Teri Shors, PhD-University of Wisconsin - Oshkosh, Wisconsin
Teri Shors has been a member of the Department of Biology and Microbiology at the University of Wisconsin Oshkosh since 1997; she was promoted to the rank of Professor in 2010. Shors is a devoted teacher and researcher at the undergraduate and graduate levels and has been a recipient of university awards, including a distinguished teaching award and two endowed professorships. She has taught a variety of courses and laboratories and has made a strong contribution to the development of new courses in microbiology and molecular biology in the department.
Shors’ graduate and post-graduate education is virology-based and is reflected in her research. Before teaching at UW Oshkosh, she was a postdoctoral fellow in the Laboratory of Viral Diseases under the direction of Dr. Bernard Moss in the National Institute of Allergies and Infectious Diseases (NIAID) at the National Institutes of Health (NIH). While her initial expertise centers upon studying the expression of vaccinia virus genes, she is currently interested in the potential of anti-viral compounds in cranberries, other fruits, and herbs used as green medicine in Hmong culture. This anti-viral research has been funded by a variety of granting agencies, including a prestigious Merck/AAAS award. Shors has mentored many students engaged in independent research projects and related readings.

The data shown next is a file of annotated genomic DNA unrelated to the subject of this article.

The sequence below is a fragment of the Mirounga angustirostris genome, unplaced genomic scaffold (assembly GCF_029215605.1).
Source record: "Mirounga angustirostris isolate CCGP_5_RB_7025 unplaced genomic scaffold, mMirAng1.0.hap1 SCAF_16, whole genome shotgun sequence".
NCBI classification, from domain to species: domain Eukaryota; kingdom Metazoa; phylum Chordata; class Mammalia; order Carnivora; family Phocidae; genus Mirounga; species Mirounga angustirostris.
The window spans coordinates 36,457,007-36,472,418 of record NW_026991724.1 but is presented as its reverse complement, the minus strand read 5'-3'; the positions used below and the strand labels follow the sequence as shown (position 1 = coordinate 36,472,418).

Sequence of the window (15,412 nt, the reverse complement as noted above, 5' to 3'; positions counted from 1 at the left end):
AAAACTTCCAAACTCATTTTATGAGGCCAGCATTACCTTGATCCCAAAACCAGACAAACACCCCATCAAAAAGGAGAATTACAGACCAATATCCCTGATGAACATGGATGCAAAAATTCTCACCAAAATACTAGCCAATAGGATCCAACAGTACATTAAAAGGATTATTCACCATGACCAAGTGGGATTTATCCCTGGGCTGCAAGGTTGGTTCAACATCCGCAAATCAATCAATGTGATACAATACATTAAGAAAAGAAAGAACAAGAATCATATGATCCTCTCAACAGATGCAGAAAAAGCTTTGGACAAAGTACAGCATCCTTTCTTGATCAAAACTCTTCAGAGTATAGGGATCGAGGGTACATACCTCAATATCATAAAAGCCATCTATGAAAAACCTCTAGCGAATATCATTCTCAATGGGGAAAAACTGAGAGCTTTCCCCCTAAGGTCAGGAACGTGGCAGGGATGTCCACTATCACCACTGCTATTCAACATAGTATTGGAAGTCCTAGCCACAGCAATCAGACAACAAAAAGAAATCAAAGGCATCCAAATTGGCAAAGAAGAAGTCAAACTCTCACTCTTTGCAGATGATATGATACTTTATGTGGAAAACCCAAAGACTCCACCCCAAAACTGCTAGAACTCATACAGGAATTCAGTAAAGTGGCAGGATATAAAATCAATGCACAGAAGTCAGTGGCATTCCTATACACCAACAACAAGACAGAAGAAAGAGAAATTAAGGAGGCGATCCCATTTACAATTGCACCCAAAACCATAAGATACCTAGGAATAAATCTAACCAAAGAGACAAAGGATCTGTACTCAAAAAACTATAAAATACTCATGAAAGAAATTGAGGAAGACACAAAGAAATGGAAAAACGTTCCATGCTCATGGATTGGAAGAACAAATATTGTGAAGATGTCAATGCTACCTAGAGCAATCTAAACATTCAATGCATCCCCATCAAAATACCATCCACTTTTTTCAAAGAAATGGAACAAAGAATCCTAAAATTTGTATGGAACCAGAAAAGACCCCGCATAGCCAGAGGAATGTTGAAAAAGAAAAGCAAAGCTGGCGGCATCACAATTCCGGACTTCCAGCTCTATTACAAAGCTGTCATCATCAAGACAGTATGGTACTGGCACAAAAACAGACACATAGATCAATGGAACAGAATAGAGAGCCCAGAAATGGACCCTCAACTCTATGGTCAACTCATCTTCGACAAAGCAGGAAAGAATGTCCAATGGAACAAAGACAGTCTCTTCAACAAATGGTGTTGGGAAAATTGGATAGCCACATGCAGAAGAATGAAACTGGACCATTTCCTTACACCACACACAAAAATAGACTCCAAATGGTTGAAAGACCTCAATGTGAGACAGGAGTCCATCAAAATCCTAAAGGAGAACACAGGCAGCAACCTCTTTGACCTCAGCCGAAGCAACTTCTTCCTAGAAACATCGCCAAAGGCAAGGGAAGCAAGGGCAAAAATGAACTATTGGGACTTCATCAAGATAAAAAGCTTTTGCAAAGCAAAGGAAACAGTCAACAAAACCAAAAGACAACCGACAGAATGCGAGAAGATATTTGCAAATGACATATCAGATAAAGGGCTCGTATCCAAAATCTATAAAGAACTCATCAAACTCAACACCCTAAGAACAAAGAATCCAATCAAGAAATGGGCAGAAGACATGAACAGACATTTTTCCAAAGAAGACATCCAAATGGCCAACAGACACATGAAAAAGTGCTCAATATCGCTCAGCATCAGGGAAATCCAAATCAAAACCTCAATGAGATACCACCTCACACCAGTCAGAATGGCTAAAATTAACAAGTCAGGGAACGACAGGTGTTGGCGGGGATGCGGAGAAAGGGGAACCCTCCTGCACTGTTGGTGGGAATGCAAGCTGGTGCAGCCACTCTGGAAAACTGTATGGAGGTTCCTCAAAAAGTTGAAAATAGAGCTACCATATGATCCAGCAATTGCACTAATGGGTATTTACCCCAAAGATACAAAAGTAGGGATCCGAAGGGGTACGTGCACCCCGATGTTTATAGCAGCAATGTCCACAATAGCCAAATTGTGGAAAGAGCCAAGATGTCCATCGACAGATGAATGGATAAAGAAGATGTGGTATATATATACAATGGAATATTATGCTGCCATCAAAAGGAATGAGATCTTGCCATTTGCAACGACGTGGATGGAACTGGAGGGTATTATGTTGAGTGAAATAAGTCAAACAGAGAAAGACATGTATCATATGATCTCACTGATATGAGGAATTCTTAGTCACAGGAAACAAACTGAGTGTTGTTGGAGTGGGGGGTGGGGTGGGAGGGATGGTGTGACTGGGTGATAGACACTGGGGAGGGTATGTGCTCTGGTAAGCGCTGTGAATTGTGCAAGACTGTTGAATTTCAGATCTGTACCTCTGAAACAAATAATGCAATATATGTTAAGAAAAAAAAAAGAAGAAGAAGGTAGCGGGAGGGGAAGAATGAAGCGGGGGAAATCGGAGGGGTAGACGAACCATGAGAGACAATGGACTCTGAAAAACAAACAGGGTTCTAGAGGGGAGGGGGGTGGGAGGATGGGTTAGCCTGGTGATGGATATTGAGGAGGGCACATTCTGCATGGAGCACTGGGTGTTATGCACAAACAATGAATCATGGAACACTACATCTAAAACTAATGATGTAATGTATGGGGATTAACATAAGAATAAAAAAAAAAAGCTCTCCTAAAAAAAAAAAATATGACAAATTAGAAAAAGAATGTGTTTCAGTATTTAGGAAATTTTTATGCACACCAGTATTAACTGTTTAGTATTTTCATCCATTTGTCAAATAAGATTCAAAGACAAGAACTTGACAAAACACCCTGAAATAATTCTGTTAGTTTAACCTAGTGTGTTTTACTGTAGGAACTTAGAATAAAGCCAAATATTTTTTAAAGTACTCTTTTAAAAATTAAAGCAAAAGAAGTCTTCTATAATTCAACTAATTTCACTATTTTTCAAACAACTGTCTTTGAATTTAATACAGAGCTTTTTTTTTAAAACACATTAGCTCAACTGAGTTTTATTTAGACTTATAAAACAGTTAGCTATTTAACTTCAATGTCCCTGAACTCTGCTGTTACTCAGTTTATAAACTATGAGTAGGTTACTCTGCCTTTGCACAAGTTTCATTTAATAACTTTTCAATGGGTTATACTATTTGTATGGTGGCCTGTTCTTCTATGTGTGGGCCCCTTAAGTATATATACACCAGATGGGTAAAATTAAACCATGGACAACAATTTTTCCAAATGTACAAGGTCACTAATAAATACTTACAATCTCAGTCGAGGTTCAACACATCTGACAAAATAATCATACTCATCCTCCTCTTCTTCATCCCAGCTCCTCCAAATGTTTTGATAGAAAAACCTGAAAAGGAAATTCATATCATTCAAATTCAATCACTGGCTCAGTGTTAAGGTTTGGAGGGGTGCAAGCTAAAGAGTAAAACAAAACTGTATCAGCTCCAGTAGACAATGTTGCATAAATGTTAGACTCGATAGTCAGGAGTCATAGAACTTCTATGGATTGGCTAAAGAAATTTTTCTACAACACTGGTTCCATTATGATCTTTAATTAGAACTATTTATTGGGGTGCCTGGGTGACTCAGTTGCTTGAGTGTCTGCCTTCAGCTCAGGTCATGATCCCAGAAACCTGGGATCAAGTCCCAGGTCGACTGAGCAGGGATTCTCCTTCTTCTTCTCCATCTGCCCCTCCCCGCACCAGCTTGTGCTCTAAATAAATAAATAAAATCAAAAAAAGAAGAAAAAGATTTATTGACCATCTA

Shors contributes strongly as a co-author to the 3rd edition of The Microbial Challenge. She is the author of Understanding Viruses, now in its 2nd edition and has recently authored Encounters in Virology. Additionally, she has contributed to and authored a variety of other texts and scientific writings.
Initiative, creativity, using technology in the classroom, networking, and leading collaborative, cross-disciplinary studies are all hallmarks of Shors’ talents. Her use of technology, current events topics, and humor makes her popular among students in the classroom. She has recently developed and taught an online virology course for undergraduates.